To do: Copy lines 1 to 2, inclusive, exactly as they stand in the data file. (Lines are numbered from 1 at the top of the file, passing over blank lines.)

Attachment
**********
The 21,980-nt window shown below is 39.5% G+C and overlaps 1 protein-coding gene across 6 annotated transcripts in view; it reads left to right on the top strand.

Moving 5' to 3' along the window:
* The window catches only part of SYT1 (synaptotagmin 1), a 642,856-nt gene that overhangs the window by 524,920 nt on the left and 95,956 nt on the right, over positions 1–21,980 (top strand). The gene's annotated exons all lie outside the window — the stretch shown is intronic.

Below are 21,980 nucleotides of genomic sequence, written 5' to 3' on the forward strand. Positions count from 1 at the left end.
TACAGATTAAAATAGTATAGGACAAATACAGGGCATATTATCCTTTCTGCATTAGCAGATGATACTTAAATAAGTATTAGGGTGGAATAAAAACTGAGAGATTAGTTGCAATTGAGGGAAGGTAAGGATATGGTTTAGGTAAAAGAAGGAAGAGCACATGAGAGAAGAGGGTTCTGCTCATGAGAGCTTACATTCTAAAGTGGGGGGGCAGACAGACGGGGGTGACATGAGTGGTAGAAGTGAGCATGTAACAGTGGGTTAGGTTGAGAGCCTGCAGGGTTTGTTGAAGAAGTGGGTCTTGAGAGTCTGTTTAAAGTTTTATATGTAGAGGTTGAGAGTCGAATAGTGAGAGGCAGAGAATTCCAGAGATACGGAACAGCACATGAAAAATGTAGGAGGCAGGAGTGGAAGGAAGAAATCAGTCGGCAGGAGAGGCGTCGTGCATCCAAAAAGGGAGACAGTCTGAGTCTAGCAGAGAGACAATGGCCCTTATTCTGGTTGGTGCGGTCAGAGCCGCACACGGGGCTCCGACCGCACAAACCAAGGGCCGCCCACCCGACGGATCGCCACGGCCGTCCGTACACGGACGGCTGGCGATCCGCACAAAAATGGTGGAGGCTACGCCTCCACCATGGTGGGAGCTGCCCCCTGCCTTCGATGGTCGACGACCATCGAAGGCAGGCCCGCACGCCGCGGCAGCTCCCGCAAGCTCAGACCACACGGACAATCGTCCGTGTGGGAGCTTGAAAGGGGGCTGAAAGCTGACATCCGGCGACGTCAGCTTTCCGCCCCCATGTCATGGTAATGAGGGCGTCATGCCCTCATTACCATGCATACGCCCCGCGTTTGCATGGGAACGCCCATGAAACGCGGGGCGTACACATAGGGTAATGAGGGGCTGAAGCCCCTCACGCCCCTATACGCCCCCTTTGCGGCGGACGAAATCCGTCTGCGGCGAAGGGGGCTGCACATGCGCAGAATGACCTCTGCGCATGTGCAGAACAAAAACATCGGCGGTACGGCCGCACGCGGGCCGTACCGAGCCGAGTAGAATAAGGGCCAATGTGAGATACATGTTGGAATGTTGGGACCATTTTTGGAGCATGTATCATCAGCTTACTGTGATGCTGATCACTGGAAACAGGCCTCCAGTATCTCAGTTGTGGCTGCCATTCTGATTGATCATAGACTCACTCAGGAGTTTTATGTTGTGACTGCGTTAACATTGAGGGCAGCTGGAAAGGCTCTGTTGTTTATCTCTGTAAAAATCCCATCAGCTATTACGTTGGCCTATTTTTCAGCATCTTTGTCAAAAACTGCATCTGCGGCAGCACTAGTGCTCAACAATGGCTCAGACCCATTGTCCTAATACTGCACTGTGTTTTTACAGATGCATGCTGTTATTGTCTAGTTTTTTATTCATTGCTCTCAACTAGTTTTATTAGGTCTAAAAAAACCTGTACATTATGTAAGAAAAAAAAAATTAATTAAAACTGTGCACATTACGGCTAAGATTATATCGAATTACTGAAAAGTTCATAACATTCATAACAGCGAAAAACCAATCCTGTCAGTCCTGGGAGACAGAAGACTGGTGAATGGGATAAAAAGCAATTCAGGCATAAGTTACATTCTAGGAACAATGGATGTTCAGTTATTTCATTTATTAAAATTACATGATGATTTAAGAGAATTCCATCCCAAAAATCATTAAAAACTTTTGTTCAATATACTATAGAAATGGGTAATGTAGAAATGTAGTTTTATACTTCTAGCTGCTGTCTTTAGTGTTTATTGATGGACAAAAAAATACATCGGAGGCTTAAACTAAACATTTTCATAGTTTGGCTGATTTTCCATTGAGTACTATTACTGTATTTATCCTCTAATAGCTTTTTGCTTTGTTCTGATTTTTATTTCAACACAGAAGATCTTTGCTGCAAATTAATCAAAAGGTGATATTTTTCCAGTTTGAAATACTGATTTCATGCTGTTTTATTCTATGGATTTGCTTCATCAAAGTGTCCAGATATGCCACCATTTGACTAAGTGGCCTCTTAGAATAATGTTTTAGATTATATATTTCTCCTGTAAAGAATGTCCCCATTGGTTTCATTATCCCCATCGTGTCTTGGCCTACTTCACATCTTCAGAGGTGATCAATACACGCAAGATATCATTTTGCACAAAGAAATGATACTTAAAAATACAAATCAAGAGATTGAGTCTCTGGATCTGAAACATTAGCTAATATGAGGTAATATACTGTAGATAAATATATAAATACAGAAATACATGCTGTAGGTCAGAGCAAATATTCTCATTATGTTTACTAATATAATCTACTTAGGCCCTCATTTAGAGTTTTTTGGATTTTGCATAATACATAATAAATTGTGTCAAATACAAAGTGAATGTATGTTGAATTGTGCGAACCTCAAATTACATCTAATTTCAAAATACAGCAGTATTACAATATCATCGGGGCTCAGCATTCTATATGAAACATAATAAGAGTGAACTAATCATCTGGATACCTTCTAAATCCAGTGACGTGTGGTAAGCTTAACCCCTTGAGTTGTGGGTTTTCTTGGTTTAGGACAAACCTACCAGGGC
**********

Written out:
The 21,980-nt window shown below is 39.5% G+C and overlaps 1 protein-coding gene across 6 annotated transcripts in view; it reads left to right on the top strand.

Moving 5' to 3' along the window: